Denny's Zinger of the Day: American Offices - A Near-Death Experience
In September 1954, I spent four weeks at Brown's Business School in Rockville Centre, Long Island to learn touch-typing.
My vehicle was a dowdy Remington office typewriter.
Until the mid-1980s, in every where office I worked was the frenetic background clickity-clackity-ding! of myriad typewriters punctuated by ringing phones and the loud voices of busy workers.
When typewriters were banging and binging, offices pulsated with energy and action. It was obvious everybody was working like hell.
Enter the Computer
Today, offices are morgues—deathly quiet, with a gazillion spooky screens and silent keyboards.
Are people working hard? Or are they watching porn and playing virtual golf?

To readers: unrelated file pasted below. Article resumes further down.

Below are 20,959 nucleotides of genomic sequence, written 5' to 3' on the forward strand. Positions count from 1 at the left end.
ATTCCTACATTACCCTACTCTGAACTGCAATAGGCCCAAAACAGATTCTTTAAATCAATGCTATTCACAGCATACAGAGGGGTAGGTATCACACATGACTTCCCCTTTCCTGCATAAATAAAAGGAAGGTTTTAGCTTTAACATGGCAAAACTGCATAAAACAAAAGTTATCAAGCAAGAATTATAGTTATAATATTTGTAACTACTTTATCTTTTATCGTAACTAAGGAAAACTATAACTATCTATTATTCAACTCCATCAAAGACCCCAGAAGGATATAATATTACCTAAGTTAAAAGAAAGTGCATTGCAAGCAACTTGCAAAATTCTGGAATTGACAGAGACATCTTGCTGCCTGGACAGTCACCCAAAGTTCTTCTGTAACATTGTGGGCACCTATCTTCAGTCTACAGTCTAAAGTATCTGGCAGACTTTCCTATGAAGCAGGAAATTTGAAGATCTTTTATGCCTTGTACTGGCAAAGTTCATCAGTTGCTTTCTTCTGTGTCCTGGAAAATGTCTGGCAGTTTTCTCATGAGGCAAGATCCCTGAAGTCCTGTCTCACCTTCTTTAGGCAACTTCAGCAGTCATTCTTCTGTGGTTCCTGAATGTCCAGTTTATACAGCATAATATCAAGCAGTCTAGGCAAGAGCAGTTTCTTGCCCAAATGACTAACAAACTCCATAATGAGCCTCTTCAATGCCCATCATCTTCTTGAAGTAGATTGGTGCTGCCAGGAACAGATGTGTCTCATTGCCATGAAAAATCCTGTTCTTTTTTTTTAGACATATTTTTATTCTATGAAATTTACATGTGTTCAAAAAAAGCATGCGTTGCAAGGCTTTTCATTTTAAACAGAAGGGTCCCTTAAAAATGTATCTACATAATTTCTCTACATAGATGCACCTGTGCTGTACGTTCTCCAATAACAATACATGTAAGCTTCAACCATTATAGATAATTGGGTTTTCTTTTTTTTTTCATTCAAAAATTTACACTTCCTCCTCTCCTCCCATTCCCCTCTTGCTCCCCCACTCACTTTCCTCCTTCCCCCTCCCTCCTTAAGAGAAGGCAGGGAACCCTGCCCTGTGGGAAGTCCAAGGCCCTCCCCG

A sneeze across the room is an interruption. All phone conversations are sotto voce. Is everyone doing business, job hunting or planning a terrorist act?
Enter Tom Hanks
Actor Tom Hanks has had a quirky lifetime love affair—with typewriters. He collects them. And he misses them so much that he designed an iPad app to replicate the sound (complete with ding at the end of a line) for people who text.
Mirabile dictu! Hanx Writer shot to the top of the iPad free app bestseller list!
Enter Rupert Murdoch
Never one to be left in somebody's dust, Rupee took a cue from Tom Hanks. At his Times of London "a tall speaker on a stand has been erected in the newsroom, pumping out typewriter sounds to increase energy levels and help reporters to hit deadlines."
Takeaway to Consider
- Is a best-selling app in your future?
New! Write Everything Right!
Just had to say again how bloody good this is. Who else could tell me in one book how to write a resume, which words irritate people and how to review a film? (Sent from my iPhone) —Drayton Bird